The GLA (Mayor’s Office) commented on the previous application, so there has been an important external opinion. It felt the application broadly complies with the London plan but still had a few concerns. Camden planners too still have some concerns. but it’s not clear what those concerns are (the fog of planning again).

One concern of the GLA was the loss of employment space and the suggested ‘satisfactory business relocation measures’, which seems a big ask. Travis Perkins is fighting this hard. It wants to stay on the site but in a city short of space, Camden needs to weigh up whether light industrial usage is really the best use of this site? Travis Perkins was also interested in bidding for the site itself but decided against it.

Trying to combine employment and residential use means the proposed redevelopment exceeds the London Plan’s guidelines for residential density (odd the GLA didn’t comment on this) – buried away in the documents it calculates the net density of the residential part as being 791 habitable rooms per hectare while the London Plan has a suggested upper limit of 700.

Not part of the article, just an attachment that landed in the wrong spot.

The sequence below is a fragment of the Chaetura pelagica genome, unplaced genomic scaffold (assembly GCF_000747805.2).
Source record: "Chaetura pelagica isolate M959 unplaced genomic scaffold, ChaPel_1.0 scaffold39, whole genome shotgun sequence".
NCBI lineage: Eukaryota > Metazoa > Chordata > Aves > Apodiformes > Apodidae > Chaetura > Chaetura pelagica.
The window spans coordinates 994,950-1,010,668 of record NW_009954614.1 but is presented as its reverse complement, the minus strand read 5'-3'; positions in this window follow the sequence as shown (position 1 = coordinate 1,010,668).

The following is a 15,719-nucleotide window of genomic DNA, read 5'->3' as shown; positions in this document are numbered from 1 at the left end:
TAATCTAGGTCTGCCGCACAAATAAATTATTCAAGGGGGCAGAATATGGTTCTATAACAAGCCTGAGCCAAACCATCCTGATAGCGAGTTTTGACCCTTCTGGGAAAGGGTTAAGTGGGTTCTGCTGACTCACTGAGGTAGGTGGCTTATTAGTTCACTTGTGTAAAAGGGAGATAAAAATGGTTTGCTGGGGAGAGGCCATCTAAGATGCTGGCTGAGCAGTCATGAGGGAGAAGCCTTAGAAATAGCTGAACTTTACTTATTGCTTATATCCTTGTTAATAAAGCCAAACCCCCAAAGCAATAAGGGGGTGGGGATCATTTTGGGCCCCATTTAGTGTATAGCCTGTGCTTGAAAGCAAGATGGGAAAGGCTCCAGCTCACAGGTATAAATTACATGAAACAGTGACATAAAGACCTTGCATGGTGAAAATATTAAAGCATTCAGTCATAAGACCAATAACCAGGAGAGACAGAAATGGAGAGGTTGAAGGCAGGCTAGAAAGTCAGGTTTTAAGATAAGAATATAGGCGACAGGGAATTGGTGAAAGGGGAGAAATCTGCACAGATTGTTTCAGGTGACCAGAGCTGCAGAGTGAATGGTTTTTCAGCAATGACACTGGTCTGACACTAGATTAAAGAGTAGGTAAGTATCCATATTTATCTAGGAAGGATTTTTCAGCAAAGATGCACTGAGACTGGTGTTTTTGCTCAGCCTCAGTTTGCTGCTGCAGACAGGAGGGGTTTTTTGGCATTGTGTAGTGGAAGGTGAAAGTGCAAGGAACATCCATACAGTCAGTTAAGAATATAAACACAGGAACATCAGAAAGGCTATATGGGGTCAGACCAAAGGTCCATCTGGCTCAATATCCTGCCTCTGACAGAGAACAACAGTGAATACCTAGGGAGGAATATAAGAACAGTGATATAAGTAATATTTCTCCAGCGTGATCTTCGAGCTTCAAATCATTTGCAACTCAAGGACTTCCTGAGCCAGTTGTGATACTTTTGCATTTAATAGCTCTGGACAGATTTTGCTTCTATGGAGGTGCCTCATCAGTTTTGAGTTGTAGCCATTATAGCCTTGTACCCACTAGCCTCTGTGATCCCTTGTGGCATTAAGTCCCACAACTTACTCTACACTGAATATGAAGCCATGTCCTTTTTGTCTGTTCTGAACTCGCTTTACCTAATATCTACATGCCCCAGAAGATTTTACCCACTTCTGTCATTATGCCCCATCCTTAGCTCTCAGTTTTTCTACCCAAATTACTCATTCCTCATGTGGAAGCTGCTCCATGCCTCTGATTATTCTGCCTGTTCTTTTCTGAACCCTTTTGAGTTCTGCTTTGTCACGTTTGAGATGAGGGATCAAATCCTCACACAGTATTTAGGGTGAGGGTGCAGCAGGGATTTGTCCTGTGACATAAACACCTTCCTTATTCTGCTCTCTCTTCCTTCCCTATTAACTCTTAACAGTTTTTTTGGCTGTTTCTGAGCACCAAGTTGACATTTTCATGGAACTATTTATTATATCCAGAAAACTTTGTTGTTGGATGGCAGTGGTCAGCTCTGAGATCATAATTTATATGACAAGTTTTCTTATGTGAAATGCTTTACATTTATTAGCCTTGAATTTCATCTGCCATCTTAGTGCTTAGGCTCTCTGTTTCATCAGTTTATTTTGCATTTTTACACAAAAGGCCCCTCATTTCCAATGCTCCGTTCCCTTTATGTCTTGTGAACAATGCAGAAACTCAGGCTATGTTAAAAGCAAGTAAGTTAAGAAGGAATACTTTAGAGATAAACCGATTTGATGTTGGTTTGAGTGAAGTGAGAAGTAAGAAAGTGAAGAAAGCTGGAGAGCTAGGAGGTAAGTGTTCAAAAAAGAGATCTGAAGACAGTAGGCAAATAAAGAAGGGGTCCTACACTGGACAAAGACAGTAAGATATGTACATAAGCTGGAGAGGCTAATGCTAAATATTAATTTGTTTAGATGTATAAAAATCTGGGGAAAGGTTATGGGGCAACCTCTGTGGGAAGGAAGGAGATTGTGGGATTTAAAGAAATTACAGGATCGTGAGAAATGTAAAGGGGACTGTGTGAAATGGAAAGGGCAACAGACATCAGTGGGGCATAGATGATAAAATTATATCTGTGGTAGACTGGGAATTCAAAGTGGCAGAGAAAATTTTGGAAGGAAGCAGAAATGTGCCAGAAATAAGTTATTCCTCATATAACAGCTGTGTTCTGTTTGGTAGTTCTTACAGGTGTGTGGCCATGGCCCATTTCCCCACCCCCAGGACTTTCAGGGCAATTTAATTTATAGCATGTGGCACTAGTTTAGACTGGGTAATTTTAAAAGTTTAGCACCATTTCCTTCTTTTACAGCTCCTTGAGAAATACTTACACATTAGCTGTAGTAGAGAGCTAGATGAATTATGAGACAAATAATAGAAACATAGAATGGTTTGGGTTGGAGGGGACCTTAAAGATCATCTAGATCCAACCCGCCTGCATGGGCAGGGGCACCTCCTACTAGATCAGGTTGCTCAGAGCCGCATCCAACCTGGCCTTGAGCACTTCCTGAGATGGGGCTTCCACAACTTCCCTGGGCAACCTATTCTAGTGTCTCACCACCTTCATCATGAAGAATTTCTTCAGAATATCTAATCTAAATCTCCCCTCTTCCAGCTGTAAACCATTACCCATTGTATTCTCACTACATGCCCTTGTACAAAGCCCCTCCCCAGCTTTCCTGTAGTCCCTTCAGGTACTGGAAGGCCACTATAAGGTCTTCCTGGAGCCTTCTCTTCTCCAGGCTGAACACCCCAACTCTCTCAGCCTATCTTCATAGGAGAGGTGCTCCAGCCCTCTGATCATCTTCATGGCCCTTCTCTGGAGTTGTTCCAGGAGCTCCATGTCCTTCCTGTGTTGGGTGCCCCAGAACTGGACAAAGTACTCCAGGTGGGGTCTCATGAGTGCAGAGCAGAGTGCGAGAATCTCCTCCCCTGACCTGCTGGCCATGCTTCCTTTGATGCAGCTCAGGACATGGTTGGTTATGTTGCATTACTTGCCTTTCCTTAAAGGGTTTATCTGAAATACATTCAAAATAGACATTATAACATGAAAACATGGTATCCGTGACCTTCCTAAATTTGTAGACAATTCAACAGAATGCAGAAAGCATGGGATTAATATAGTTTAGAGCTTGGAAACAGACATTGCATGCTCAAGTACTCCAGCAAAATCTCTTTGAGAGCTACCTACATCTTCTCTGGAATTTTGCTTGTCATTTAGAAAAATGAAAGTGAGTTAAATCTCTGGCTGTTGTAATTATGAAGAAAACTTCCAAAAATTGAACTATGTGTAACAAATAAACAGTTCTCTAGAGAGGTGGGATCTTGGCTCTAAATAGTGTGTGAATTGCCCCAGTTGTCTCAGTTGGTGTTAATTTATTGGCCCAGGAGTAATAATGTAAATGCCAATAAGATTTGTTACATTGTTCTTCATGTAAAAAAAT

This application faces a trilemma. Camden wants to sell the site for as much money as possible. A2Dominion offered to buy it and needs to make a commercial return. But did they offer too much, which now means they are forced to breach planning guidelines to deliver the return? It’s agreed that housing should be built, but is there enough truly affordable housing? Added to which planning policies also ‘require’ keeping as much commercial floorspace as is currently there.

The site is clearly suitable for redevelopment, and housing seems like a sensible use, but how much development is acceptable on the site? Particularly one that is adjacent to a residential area, and a conservation area at that? To be explored in part two as West Hampstead Life seeks to clarify matters further.

  • Save West Hampstead “Stop the

    Aside from the intense interest in this proposal by many hundreds of West Hampstead residents, another of the reasons for re-consultation is that the first application omitted comprehensive overshadowing diagrams, particularly and crucially for the Crown Close Designated Open Space which has protections at all levels of planning policy.